Taking Stock: Charity Gone Awry… Jourdan Sold…

CHARITY GONE AWRY: Soles4Souls has filed a federal lawsuit claiming that about 16,000 pairs of donated Minnetonka Moccasin shoes ended up for sale on eBay rather than being shipped to needy people in Africa. The suit was originally filed in the U.S. District Court for the Middle District of Tennessee on Dec. 11 against six defendants, including Concord, Va.-based Gleaning for the World Inc., a charitable distributor. According to the lawsuit, Soles4Souls received the donated shoes from Minnetonka Moccasin Co. on Oct. 10, 2007. Under the terms of the donation, Nashville, Tenn.-based Soles4Souls would give the shoes to African citizens. The footwear charity then contacted Gleaning, and the two organizations agreed via contract that Gleaning would distribute the shoes in Africa. However, the lawsuit maintains that Gleaning transferred the shoes to another charity organization, For the Kids Inc. — and that the product later changed hands four more times before being sold on Ebay.com by Jeanne Re. “Defendants shared a common purpose and each knew of the other defendant’s intent,” the lawsuit said, adding that the six defendants are “liable to Soles4Souls for civil conspiracy.” Soles4Souls discovered that the shoes, worth more than $1 million at retail, were being sold on the open market and later purchased them from Re to “fulfill its obligations to Minnetonka and maintain its charitable objectives and reputation,” the suit said. Soles4Souls is seeking a minimum of $250,000 in damages in the case, as well as unspecified punitive damages.

Reached by phone last Wednesday, Soles4Souls founder and CEO Wayne Elsey told Footwear News that the charity has a network of 1,000 qualified third-party distributors, who are often used to help create efficiencies in transporting donated shoes, such as by shipping them along with medical supplies already going to a certain region. Gleaning “is the only one we’ve had a problem with,” he said. Elsey added that the original, confiscated Minnetonka shoes — discovered because they were of a certain discontinued line — were en route to Africa as of last week and that Minnetonka has already donated more product to Soles4Souls. Going forward, Elsey said his organization is committed to protecting “the integrity of the donors” and that the firm has “tightened up the [donation] agreement [signed by third-party distributors] even further.” Minnetonka declined to comment, and Gleaning for the World did not respond to a request for comment.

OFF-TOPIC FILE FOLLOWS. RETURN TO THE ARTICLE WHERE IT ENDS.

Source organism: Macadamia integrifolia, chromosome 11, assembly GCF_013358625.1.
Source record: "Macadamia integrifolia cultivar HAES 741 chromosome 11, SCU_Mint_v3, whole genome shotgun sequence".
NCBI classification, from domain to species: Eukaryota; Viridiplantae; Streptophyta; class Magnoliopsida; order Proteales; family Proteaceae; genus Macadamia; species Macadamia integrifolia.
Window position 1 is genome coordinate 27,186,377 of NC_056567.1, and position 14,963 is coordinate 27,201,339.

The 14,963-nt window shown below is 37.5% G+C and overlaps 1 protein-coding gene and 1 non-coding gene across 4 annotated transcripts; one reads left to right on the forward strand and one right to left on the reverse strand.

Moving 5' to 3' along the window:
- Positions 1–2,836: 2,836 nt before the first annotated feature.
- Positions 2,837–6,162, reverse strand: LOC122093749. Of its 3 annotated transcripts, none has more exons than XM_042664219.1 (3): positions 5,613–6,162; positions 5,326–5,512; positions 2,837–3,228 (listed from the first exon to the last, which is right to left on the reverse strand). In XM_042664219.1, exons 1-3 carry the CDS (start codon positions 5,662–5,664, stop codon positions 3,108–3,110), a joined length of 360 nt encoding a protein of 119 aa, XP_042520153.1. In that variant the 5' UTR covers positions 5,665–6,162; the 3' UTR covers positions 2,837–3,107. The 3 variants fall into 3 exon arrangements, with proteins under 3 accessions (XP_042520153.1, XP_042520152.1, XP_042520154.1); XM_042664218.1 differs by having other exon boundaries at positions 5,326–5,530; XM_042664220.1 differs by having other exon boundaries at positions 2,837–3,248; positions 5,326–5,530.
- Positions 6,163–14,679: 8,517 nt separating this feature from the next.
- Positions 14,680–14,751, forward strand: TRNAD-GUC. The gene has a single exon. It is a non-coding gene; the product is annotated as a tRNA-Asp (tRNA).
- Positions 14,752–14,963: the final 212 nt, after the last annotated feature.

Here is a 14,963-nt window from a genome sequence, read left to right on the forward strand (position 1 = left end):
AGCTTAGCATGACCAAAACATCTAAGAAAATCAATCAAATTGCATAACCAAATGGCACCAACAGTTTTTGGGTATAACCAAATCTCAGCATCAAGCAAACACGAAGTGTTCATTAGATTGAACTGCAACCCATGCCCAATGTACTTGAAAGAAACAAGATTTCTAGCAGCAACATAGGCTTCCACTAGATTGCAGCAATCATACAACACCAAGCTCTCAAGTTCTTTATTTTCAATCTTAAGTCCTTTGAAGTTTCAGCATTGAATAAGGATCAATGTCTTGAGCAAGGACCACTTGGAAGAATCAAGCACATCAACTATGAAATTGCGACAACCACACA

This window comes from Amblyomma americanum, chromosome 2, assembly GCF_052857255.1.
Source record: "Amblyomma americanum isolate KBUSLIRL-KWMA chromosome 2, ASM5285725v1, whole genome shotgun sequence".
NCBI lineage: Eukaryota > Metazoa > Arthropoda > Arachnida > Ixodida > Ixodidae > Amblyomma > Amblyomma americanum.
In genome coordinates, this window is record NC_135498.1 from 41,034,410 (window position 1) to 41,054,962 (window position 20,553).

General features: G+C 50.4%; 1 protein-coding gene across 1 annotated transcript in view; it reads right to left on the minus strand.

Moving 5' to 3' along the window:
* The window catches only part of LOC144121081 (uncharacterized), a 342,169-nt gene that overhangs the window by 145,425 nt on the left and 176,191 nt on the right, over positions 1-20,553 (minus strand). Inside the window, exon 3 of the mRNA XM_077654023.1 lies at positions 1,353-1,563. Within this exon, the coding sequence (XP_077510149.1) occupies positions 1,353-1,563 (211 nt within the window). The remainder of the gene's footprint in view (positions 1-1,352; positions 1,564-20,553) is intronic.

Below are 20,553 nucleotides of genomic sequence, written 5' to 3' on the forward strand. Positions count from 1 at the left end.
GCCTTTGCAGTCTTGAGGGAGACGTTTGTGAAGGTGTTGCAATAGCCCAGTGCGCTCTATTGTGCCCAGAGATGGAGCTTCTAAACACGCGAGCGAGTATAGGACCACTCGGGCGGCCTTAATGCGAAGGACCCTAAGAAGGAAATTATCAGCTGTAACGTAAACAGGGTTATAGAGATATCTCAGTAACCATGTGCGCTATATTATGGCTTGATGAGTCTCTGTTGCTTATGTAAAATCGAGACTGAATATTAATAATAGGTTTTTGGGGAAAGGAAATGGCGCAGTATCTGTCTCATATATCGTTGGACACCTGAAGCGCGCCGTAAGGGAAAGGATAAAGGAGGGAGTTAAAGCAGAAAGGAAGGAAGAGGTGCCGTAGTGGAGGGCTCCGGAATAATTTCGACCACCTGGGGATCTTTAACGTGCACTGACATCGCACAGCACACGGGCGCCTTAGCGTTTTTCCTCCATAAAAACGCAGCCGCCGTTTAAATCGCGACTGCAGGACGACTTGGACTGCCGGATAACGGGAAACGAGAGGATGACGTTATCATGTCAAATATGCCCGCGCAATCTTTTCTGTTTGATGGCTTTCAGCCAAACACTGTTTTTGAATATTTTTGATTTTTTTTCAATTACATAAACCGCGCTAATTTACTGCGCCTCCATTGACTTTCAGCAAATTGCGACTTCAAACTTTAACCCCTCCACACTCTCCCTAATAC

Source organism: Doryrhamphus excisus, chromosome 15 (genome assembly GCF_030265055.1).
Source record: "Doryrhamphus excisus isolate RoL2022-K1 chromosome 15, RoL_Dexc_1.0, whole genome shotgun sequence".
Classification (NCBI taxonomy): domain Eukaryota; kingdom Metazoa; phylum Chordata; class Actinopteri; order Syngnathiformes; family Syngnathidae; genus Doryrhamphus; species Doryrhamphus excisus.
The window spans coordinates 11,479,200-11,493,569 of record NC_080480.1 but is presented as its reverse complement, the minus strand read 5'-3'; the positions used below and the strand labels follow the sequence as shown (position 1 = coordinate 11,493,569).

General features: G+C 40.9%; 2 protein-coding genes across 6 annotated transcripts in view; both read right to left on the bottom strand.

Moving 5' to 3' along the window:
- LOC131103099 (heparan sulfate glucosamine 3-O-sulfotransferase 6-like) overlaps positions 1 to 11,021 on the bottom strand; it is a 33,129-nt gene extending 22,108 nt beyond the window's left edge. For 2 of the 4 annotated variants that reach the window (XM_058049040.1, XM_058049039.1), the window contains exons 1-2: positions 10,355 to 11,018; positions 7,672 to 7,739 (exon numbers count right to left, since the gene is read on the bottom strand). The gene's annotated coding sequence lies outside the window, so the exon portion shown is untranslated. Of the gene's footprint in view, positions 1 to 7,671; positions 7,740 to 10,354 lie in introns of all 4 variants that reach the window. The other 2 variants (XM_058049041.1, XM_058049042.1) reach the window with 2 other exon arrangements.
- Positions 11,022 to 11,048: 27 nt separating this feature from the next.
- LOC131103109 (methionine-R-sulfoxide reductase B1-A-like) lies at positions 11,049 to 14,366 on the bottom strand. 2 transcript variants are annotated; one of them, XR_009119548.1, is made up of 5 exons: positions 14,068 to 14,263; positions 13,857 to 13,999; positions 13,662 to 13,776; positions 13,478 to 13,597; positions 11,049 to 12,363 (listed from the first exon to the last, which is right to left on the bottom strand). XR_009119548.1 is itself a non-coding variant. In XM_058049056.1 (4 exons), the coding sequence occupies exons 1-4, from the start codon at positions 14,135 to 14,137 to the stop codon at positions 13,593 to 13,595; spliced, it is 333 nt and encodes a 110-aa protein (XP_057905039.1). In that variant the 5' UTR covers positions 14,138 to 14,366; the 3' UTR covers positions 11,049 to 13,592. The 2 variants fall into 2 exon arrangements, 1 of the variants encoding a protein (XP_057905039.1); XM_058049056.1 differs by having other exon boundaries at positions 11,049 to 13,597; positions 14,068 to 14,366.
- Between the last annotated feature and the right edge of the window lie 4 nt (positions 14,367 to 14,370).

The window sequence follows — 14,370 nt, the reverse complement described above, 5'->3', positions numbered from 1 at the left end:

JOURDAN SOLD: Groupe Royer, which bills itself as France’s largest footwear importer and distributor, has come to the rescue of Charles Jourdan. Royer’s acquisition of the liquidated luxury footwear brand was green-lighted last week by the commercial court of Romans-sur-Isère. In November, the court annulled the sale of the brand to Costa Rica-based investment fund Finzurich after it failed to deliver payments. According to Jean-Claude Paolini, who collaborated with receiver Christophe Roumezi on the case, independent investor Stanislas de Ferrières and a group of former Charles Jourdan employees were among the candidates since considered. Groupe Royer’s deal, valued at 2.4 millions euros, or $3.2 million at current exchange, includes French rights for the Charles Jourdan brand, seven stores in France and factory equipment, as well as share options in Charles Jourdan’s Swiss-based subsidiary, Charles Jourdan Holding AG, which owns the brand’s international licensing rights except for in the U.S., according to Anne Royer, Groupe Royer’s director of communication. BBC International, which owns the U.S. rights to the brand, did not return calls seeking comment.

Groupe Royer, which holds footwear licenses for the likes of Converse, Von Dutch, Lee Cooper, Morgan and Paul & Joe Sister, acquired the Kickers and Stephane Kélian brands last year. “We’re delighted with the addition of Charles Jourdan to our portfolio, as our strategy is to develop a luxury pole,” said Royer, adding that, while 85 percent of the group’s production takes place in Asia, the firm is negotiating a partnership with a French producer for the Jourdan brand. “The brand’s collections will hopefully be made in France, if not in Italy or eventually Spain,” said Royer, adding that the first collection is set for spring ’10. Groupe Royer’s most recent annual revenues totaled 260 million euros, or $350 million at current exchange, down almost 5 percent from 2007.


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